Are Credit Suisse's traders in trouble or not?
In theory, Credit Suisse is a good place to work if you're a fixed income trader. Yes, the bank is "reshaping" its fixed income business after a dismal 2015, and yes headhunters say Credit Suisse's traders were mightily peeved after CEO Tidjane Thiam allegedly announced in public that the bank was selling its distressed assets without fully briefing them first. But Credit Suisse actually plans to increase the risk weighted assets allocated to its investment bank by more than 25% between now and 2018. Even better, there are no profit targets at Credit Suisse and there is no target for return on equity. Life is easy.
Or is it?.
Two notes out today, from banking analysts at Deutsche Bank and Morgan Stanley, suggest different futures for fixed income traders at Credit Suisse.
Deutsche Bank's note echoes last week's from Bernstein Research on the effect of QE on European banks' fixed income franchises. - Except Deutsche thinks QE could be a good thing, whereas Bernstein thought it would be bad.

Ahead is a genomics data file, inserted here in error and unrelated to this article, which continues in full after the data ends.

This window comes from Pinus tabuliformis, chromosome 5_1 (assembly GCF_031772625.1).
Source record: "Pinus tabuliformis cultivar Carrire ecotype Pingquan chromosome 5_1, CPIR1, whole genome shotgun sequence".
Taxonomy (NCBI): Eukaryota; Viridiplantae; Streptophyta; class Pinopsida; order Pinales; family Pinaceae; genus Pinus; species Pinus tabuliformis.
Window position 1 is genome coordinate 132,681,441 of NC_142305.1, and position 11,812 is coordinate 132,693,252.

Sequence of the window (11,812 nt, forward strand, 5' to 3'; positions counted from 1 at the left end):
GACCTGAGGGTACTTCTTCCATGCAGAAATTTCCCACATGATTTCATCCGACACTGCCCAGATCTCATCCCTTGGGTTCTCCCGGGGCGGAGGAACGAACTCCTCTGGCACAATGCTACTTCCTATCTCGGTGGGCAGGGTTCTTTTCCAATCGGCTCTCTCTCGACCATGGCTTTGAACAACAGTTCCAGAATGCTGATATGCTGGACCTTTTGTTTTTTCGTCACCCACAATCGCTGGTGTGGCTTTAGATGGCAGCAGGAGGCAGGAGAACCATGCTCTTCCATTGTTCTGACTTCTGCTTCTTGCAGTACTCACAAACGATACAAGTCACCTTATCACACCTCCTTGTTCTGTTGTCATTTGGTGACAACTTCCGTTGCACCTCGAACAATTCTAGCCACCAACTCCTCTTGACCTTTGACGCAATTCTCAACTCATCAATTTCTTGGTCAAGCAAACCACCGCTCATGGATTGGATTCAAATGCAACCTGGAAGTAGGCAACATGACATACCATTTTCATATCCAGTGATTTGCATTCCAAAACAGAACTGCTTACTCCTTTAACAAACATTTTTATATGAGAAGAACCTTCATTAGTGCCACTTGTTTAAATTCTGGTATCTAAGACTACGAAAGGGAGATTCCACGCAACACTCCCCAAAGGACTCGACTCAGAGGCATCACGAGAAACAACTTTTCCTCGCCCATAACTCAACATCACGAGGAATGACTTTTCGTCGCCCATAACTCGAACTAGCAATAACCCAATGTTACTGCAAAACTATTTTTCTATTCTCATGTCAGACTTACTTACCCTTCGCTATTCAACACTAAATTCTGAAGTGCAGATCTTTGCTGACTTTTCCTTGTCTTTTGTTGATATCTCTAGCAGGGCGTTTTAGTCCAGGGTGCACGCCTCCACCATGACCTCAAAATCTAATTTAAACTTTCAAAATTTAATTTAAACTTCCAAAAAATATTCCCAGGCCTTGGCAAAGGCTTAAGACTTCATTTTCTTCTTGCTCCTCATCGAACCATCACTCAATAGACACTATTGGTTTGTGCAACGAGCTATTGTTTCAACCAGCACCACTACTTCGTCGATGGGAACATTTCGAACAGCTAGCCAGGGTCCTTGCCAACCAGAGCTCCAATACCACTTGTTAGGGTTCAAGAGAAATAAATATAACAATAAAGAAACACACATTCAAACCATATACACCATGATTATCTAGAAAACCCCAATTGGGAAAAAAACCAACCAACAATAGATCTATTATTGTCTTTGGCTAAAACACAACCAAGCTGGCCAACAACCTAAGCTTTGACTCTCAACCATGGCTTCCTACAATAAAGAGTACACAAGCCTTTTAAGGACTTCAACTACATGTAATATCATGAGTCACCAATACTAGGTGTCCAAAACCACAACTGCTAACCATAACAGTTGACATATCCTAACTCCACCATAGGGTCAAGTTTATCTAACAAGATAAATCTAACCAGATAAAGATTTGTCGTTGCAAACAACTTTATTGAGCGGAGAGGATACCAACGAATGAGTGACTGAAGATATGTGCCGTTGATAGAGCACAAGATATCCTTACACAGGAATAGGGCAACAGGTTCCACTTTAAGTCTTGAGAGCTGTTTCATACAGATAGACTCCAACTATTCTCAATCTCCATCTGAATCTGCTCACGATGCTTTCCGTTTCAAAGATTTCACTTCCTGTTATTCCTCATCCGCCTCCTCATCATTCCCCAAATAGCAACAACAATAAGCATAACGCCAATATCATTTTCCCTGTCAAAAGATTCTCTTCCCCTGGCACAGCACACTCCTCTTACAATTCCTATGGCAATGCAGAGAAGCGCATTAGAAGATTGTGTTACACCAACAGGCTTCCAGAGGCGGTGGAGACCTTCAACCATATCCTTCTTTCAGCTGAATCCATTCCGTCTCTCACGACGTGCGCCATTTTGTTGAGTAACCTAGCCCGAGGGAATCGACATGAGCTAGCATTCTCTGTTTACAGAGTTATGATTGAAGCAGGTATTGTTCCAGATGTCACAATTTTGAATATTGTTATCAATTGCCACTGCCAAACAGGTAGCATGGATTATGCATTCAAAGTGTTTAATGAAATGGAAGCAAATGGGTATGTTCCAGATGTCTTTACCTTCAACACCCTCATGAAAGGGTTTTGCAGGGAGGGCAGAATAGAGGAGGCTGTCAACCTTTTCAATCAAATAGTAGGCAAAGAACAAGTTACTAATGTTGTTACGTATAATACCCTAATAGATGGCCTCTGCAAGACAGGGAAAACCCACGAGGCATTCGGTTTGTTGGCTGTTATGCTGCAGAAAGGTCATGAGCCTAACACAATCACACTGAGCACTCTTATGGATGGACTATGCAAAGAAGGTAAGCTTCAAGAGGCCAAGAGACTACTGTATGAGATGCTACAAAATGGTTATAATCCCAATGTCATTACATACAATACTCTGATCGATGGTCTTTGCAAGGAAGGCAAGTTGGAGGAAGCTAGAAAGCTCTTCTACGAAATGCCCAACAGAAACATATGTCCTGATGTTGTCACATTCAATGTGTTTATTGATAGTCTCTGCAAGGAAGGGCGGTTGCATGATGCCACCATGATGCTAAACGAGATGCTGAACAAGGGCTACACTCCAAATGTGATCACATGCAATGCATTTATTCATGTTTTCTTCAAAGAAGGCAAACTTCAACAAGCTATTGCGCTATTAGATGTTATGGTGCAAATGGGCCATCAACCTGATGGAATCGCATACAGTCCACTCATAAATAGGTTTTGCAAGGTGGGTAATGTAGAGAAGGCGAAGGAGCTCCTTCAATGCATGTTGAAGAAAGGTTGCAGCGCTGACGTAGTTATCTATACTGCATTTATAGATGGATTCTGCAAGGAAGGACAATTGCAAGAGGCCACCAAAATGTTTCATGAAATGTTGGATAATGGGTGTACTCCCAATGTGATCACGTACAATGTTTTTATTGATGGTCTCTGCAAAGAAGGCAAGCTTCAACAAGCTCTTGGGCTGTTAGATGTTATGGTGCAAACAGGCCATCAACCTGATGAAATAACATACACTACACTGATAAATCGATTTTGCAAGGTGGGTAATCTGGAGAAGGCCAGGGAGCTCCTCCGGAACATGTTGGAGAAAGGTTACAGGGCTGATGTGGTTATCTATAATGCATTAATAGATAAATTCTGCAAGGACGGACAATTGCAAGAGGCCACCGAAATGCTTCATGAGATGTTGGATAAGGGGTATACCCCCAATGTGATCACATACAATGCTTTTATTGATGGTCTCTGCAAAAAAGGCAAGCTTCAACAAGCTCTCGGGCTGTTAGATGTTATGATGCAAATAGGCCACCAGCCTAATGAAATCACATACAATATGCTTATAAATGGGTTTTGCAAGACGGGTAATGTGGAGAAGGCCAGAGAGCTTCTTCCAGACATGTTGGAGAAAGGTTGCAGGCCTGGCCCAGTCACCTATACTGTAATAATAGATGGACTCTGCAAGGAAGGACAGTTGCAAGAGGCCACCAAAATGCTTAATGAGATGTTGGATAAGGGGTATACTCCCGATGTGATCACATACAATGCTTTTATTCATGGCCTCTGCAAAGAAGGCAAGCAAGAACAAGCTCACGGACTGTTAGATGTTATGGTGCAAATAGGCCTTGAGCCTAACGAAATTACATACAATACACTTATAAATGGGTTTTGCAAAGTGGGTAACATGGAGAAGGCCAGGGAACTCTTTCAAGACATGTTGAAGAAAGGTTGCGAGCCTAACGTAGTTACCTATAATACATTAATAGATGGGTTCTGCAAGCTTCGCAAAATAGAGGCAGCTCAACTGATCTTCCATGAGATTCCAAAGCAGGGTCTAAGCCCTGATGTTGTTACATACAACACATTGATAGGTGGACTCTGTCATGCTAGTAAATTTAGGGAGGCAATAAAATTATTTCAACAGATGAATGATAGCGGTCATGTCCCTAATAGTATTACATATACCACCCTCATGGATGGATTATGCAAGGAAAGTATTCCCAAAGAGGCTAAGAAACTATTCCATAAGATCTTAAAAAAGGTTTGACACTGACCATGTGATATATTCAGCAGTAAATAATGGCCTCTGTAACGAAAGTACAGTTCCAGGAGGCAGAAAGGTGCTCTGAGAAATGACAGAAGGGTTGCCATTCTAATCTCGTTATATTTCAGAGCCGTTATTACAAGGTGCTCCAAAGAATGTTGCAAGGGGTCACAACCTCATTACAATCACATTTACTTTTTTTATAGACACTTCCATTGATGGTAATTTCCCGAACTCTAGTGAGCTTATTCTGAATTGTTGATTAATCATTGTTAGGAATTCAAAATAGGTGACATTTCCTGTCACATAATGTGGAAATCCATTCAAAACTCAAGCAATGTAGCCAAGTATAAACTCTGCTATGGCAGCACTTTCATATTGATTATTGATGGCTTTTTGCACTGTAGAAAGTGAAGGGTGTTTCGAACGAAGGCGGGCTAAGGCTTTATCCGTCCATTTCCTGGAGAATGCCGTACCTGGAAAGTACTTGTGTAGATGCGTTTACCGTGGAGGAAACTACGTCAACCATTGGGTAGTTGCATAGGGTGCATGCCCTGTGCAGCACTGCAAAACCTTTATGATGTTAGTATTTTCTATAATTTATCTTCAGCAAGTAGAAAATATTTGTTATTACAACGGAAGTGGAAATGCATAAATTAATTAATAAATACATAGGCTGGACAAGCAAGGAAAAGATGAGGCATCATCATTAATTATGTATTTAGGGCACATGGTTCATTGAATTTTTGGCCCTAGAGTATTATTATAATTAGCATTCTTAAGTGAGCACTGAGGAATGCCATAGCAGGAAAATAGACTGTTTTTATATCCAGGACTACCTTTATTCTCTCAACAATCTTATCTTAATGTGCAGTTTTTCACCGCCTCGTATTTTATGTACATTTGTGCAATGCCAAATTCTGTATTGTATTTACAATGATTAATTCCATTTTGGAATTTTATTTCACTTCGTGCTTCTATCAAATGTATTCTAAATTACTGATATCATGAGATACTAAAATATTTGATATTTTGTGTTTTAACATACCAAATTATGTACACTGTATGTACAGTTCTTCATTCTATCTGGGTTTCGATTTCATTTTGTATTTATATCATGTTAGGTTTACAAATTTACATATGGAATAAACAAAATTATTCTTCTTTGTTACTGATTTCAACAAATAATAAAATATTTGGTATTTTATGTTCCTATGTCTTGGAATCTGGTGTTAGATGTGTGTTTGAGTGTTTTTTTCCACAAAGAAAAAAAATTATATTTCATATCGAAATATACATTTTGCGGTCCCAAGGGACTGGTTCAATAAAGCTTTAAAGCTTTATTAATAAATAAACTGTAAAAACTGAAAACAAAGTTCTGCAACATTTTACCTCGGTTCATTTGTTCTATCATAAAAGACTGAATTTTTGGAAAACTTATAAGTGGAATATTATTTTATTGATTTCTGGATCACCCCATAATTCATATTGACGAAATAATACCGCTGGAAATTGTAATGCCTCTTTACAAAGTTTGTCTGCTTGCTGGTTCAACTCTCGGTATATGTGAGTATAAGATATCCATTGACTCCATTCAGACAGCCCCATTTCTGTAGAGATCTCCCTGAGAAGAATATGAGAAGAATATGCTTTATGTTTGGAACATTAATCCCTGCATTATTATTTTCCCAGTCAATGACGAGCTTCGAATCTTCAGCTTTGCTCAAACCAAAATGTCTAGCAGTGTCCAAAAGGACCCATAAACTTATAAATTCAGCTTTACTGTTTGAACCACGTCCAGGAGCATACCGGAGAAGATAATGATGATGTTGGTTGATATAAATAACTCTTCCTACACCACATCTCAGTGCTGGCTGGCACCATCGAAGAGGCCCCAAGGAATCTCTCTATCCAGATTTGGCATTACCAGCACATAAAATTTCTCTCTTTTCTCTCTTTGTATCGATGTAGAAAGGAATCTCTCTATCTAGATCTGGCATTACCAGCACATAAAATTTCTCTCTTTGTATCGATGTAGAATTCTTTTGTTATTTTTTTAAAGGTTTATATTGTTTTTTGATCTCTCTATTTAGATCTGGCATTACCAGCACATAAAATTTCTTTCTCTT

Firstly, Deutsche notes that European banks tend to do better than the rest during periods of European QE (eg. the third quarter of 2012 and the first quarter of 2015), and that European banks' fixed income trading businesses tend to do best of all.
Secondly, Deutsche notes that Credit Suisse's investment bank is disproportionately exposed to fixed income sales and trading revenues.
If Deutsche is right, therefore, the EU's increased QE could be good for Credit Suisse's fixed income traders and good for the bank as a whole. And yet, Deutsche's analysts sound a note of caution, saying, "we suspect that € denominated franchises will benefit the most [from QE], notably BNP Paribas and CASA [Credit Agricole]."
Morgan Stanley's analysts sound a far more negative tone. In their new note today, they suggest that Credit Suisse will suffer more than the rest from the incredibly weak fixed income revenues in the first quarter. The poor start in fixed income is likely to weigh disproportionately on Credit Suisse, say Morgan Stanley's analysts. QE or not, the bank may need to do more restructuring than it had planned.